[M. Tulli Ciceronis]
Ad C. Herennium
(De Ratione Dicendi)
1I. Etsi negotiis familiaribus inpediti vix satis otium studio suppeditare possumus, et id ipsum quod datur otii libentius in philosophia consumere consuevimus, tamen tua nos, Gai Herenni, voluntas commovit ut de ratione dicendi conscriberemus, ne aut tua causa noluisse aut fugisse nos laborem putares. Et eo studiosius hoc negotium suscepimus, quod te non sine causa velle cognoscere rhetoricam intellegebamus; non enim in se parum fructus habet copia dicendi et commoditas orationis, si recta intellegentia et definita animi moderatione gubernetur.
Quas ob res illa quae Graeci scriptores inanis adrogantiae causa sibi adsumpserunt reliquimus. Nam illi, ne parum multa scisse viderentur, ea conquisierunt quae nihil adtinebant, ut ars difficilior cognitu putaretur; nos autem ea quae videbantur ad
[Marcus Tullius Cicero]
To Gaius Herennius
(On the Theory of Public Speaking)
1I. My private affairs keep me so busy that I can hardly find enough leisure to devote to study, and the little that is vouchsafed to me I have usually preferred to spend on philosophy. Yet your desire, Gaius Herennius, has spurred me to compose a work on the Theory of Public Speaking, lest you should suppose that in a matter which concerns you I either lacked the will or shirked the labour. And I have undertaken this project the more gladly because I knew that you had good grounds in wishing to learn rhetoric, for it is true that copiousness and facility in expression bear abundant fruit, if controlled by proper knowledge and a strict discipline of the mind.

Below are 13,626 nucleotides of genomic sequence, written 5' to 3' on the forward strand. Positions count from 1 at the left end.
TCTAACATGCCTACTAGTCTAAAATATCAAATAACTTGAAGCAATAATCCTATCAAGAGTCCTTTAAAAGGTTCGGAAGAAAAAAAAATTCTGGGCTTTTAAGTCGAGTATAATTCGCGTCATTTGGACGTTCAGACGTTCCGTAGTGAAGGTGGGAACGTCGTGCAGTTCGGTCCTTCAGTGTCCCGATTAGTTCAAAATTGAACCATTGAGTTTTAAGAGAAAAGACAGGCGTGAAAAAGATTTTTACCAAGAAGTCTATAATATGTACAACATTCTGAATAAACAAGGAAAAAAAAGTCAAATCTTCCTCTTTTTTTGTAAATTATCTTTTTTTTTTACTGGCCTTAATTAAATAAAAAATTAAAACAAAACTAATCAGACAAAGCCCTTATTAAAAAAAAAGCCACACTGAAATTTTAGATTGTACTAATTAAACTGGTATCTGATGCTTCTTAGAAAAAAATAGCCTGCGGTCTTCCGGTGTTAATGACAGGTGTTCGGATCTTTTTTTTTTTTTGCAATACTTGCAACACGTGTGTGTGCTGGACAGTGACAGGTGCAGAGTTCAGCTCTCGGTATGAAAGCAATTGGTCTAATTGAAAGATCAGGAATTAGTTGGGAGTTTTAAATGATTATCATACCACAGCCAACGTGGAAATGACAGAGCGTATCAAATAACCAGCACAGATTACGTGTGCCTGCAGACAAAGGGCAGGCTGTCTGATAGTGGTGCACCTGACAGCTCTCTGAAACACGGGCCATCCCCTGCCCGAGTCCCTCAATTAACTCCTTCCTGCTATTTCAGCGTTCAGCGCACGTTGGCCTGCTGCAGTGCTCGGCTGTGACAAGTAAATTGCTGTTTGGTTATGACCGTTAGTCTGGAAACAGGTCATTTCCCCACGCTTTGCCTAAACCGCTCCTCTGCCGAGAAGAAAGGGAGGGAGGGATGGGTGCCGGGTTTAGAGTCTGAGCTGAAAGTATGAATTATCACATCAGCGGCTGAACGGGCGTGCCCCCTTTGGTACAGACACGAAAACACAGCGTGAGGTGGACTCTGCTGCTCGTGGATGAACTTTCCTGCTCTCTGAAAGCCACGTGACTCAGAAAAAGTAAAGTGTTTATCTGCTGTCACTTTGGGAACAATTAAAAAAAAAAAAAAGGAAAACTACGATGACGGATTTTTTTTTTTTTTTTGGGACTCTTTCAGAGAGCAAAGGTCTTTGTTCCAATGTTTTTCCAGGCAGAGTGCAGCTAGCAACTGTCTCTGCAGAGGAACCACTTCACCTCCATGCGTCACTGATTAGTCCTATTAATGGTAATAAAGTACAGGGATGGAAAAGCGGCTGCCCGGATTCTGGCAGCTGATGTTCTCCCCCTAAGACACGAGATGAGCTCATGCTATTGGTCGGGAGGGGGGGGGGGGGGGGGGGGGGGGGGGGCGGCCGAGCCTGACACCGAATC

That is why I have omitted to treat those topics which, for the sake of futile self-assertion, Greek writersa have adopted. For they, from fear of appearing to know too little, have gone in quest of notions irrelevant to the art, in order that the art might seem more difficult to understand. I, on the other hand, have treated those topics which seemed
- aThe beginning of Book 4 further sets forth the author’s attitude to the Greek writers on rhetoric (who these are specifically is uncertain); cf. also 3. xxiii. 38. For his attitude to philosophical studies see the end of Book 4.